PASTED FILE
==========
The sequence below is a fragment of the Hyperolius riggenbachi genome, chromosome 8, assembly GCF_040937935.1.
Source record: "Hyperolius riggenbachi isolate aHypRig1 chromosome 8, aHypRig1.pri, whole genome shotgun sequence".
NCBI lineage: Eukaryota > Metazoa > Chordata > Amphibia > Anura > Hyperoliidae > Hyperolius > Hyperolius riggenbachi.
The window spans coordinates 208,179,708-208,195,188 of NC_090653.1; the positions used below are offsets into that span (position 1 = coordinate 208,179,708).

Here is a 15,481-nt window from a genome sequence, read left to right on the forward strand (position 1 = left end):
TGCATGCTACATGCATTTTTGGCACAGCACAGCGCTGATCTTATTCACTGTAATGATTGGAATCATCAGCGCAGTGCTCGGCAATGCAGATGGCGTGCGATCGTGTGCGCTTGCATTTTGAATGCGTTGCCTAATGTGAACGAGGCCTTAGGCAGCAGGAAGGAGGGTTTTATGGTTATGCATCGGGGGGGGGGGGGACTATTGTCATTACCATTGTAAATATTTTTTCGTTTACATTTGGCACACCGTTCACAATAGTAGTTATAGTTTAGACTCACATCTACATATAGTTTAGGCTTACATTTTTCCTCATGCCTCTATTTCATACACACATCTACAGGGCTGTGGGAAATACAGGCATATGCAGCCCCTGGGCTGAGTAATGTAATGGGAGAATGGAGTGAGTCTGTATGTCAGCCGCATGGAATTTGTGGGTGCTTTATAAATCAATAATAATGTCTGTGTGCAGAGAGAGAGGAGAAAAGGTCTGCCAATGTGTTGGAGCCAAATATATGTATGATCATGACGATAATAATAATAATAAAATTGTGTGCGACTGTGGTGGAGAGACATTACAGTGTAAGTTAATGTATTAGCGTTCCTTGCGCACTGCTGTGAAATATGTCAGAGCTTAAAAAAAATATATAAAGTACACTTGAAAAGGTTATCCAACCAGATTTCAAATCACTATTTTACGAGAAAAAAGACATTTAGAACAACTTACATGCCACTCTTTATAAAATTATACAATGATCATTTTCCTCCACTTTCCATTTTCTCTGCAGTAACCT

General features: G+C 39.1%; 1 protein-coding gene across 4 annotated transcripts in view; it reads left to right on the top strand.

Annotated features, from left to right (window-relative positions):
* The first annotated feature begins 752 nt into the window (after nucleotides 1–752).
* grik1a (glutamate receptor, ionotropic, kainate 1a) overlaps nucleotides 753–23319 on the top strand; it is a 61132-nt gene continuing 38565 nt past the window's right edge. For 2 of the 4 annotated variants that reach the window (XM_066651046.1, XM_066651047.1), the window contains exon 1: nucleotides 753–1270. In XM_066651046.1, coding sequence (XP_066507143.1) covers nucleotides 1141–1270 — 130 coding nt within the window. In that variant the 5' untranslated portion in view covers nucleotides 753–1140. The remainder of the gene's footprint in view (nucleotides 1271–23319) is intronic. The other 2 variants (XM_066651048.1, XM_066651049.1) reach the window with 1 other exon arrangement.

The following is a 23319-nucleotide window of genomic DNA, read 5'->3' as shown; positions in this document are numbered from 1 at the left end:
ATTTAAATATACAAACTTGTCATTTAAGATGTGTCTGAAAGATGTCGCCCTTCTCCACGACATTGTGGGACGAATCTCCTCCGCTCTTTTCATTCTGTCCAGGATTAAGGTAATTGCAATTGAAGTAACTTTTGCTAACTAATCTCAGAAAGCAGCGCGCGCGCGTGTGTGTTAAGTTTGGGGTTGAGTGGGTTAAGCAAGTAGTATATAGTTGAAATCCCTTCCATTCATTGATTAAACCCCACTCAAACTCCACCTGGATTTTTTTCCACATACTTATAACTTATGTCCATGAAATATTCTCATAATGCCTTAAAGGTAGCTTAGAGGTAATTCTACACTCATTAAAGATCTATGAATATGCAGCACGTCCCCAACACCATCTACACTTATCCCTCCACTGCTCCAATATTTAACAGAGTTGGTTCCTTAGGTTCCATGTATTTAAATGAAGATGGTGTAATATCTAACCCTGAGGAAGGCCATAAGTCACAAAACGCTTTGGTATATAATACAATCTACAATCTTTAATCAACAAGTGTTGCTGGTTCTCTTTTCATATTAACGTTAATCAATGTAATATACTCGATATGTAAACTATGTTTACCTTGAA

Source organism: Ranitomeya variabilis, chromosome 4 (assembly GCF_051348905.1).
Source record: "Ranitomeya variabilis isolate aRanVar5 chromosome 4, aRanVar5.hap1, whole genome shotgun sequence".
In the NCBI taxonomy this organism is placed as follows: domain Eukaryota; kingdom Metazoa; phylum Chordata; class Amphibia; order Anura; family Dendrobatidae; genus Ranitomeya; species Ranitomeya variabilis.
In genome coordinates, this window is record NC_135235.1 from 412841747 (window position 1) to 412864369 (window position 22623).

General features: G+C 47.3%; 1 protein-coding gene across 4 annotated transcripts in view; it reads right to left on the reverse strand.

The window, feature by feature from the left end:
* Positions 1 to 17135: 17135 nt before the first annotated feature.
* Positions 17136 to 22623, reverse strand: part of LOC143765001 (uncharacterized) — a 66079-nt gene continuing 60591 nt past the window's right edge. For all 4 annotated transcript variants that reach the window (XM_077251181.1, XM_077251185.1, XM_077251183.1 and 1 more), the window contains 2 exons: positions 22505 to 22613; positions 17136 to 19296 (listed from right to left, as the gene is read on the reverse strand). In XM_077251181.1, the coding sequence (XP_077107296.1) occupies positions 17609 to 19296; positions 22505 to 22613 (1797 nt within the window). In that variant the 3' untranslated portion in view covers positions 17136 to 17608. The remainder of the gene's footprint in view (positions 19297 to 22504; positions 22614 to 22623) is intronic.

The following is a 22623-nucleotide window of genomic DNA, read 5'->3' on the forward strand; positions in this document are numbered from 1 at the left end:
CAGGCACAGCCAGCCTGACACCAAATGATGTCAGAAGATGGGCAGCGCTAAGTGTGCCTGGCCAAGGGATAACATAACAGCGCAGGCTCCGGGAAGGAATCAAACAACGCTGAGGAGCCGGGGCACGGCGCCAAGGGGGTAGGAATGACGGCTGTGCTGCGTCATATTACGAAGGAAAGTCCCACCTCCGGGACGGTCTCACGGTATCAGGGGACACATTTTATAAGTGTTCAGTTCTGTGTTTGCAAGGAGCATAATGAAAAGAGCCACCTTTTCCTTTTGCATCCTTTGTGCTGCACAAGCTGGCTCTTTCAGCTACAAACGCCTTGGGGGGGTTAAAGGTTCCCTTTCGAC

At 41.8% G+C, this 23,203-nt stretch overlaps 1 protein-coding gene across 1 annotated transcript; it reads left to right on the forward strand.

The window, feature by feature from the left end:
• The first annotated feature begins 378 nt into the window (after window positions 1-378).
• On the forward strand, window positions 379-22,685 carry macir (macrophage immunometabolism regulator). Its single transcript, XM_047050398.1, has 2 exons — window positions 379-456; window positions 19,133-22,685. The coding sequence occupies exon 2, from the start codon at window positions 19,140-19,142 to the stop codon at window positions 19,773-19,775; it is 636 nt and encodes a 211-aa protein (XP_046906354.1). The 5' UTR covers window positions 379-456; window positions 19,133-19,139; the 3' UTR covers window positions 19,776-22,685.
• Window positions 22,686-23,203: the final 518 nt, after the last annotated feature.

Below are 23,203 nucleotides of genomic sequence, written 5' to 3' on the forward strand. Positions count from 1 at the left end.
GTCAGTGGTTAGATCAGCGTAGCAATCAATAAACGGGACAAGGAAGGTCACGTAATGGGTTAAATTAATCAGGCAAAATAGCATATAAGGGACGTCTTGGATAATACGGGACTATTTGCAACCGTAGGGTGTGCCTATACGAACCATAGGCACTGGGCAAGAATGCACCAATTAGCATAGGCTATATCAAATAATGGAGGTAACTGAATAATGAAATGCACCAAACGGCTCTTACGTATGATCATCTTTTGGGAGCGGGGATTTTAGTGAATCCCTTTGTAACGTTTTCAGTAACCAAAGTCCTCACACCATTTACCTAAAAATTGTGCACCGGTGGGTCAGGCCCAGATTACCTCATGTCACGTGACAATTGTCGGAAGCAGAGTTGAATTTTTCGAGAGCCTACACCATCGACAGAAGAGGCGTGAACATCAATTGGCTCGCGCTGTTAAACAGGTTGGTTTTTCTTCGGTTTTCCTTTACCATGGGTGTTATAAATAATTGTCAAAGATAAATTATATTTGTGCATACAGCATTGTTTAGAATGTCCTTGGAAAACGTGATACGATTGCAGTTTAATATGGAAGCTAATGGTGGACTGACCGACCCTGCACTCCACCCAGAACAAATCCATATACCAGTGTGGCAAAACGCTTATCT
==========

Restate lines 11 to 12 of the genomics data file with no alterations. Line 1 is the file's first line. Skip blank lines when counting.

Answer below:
The following is a 23319-nucleotide window of genomic DNA, read 5'->3' as shown; positions in this document are numbered from 1 at the left end:
ATTTAAATATACAAACTTGTCATTTAAGATGTGTCTGAAAGATGTCGCCCTTCTCCACGACATTGTGGGACGAATCTCCTCCGCTCTTTTCATTCTGTCCAGGATTAAGGTAATTGCAATTGAAGTAACTTTTGCTAACTAATCTCAGAAAGCAGCGCGCGCGCGTGTGTGTTAAGTTTGGGGTTGAGTGGGTTAAGCAAGTAGTATATAGTTGAAATCCCTTCCATTCATTGATTAAACCCCACTCAAACTCCACCTGGATTTTTTTCCACATACTTATAACTTATGTCCATGAAATATTCTCATAATGCCTTAAAGGTAGCTTAGAGGTAATTCTACACTCATTAAAGATCTATGAATATGCAGCACGTCCCCAACACCATCTACACTTATCCCTCCACTGCTCCAATATTTAACAGAGTTGGTTCCTTAGGTTCCATGTATTTAAATGAAGATGGTGTAATATCTAACCCTGAGGAAGGCCATAAGTCACAAAACGCTTTGGTATATAATACAATCTACAATCTTTAATCAACAAGTGTTGCTGGTTCTCTTTTCATATTAACGTTAATCAATGTAATATACTCGATATGTAAACTATGTTTACCTTGAA